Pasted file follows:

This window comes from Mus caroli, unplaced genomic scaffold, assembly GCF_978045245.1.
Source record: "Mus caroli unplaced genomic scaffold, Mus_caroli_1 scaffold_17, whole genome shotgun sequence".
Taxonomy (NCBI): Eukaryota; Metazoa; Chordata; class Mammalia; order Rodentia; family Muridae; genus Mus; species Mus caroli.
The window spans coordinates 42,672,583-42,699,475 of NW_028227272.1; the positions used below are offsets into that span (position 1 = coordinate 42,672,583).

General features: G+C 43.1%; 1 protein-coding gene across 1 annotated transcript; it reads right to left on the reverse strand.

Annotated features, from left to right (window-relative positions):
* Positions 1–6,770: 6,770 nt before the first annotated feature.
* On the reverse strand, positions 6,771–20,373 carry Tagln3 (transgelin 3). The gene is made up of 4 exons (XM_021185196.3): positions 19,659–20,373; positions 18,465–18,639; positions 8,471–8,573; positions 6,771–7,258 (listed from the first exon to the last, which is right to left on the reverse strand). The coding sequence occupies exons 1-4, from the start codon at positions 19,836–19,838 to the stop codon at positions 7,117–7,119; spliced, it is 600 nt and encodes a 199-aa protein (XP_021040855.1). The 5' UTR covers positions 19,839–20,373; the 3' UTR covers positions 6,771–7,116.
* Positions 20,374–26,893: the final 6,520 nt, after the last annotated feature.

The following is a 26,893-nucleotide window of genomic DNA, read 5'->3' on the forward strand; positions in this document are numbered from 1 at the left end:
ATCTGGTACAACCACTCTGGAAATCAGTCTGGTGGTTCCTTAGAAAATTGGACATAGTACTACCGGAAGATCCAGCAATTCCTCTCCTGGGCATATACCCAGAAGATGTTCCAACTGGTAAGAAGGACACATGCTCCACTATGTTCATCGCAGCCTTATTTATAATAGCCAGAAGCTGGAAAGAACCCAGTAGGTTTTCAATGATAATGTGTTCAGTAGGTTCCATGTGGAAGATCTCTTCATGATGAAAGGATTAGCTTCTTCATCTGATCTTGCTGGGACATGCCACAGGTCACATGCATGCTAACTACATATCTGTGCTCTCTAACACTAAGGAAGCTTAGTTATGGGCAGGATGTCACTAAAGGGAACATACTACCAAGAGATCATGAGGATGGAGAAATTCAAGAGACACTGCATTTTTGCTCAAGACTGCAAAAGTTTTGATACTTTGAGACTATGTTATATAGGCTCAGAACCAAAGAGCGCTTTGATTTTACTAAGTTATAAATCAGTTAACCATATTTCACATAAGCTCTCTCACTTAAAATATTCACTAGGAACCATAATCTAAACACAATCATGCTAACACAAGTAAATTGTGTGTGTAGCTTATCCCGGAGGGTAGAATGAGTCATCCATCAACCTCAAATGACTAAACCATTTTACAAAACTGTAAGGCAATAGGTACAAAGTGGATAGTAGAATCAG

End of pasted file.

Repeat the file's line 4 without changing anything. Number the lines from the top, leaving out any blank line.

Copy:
The window spans coordinates 42,672,583-42,699,475 of NW_028227272.1; the positions used below are offsets into that span (position 1 = coordinate 42,672,583).